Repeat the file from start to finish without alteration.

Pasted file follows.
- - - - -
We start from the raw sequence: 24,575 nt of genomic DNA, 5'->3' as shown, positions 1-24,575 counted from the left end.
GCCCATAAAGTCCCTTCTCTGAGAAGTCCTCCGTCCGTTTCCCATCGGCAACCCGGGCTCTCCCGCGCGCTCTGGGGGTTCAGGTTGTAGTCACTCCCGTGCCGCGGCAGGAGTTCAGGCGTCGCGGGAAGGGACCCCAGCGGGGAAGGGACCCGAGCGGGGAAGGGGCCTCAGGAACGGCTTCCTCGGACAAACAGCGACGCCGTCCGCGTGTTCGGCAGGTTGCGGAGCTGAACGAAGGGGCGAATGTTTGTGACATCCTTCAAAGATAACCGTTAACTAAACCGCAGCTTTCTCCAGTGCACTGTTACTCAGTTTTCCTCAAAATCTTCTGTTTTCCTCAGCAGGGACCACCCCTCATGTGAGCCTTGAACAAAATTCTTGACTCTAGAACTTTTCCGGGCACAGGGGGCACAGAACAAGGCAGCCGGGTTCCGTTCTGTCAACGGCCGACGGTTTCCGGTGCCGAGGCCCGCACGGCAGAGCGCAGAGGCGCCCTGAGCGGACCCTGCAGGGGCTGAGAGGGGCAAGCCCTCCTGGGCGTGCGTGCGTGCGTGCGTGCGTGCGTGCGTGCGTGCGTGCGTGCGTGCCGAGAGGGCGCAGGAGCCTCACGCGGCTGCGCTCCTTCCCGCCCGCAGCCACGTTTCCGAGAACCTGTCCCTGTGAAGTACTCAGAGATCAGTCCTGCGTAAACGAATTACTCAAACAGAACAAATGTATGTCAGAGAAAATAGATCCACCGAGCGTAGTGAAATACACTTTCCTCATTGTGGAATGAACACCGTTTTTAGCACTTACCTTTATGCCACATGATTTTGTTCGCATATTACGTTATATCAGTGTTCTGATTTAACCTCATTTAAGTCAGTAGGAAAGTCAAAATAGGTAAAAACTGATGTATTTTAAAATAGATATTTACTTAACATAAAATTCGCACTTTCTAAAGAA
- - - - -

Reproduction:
We start from the raw sequence: 24,575 nt of genomic DNA, 5'->3' as shown, positions 1-24,575 counted from the left end.
GCCCATAAAGTCCCTTCTCTGAGAAGTCCTCCGTCCGTTTCCCATCGGCAACCCGGGCTCTCCCGCGCGCTCTGGGGGTTCAGGTTGTAGTCACTCCCGTGCCGCGGCAGGAGTTCAGGCGTCGCGGGAAGGGACCCCAGCGGGGAAGGGACCCGAGCGGGGAAGGGGCCTCAGGAACGGCTTCCTCGGACAAACAGCGACGCCGTCCGCGTGTTCGGCAGGTTGCGGAGCTGAACGAAGGGGCGAATGTTTGTGACATCCTTCAAAGATAACCGTTAACTAAACCGCAGCTTTCTCCAGTGCACTGTTACTCAGTTTTCCTCAAAATCTTCTGTTTTCCTCAGCAGGGACCACCCCTCATGTGAGCCTTGAACAAAATTCTTGACTCTAGAACTTTTCCGGGCACAGGGGGCACAGAACAAGGCAGCCGGGTTCCGTTCTGTCAACGGCCGACGGTTTCCGGTGCCGAGGCCCGCACGGCAGAGCGCAGAGGCGCCCTGAGCGGACCCTGCAGGGGCTGAGAGGGGCAAGCCCTCCTGGGCGTGCGTGCGTGCGTGCGTGCGTGCGTGCGTGCGTGCGTGCGTGCGTGCCGAGAGGGCGCAGGAGCCTCACGCGGCTGCGCTCCTTCCCGCCCGCAGCCACGTTTCCGAGAACCTGTCCCTGTGAAGTACTCAGAGATCAGTCCTGCGTAAACGAATTACTCAAACAGAACAAATGTATGTCAGAGAAAATAGATCCACCGAGCGTAGTGAAATACACTTTCCTCATTGTGGAATGAACACCGTTTTTAGCACTTACCTTTATGCCACATGATTTTGTTCGCATATTACGTTATATCAGTGTTCTGATTTAACCTCATTTAAGTCAGTAGGAAAGTCAAAATAGGTAAAAACTGATGTATTTTAAAATAGATATTTACTTAACATAAAATTCGCACTTTCTAAAGAA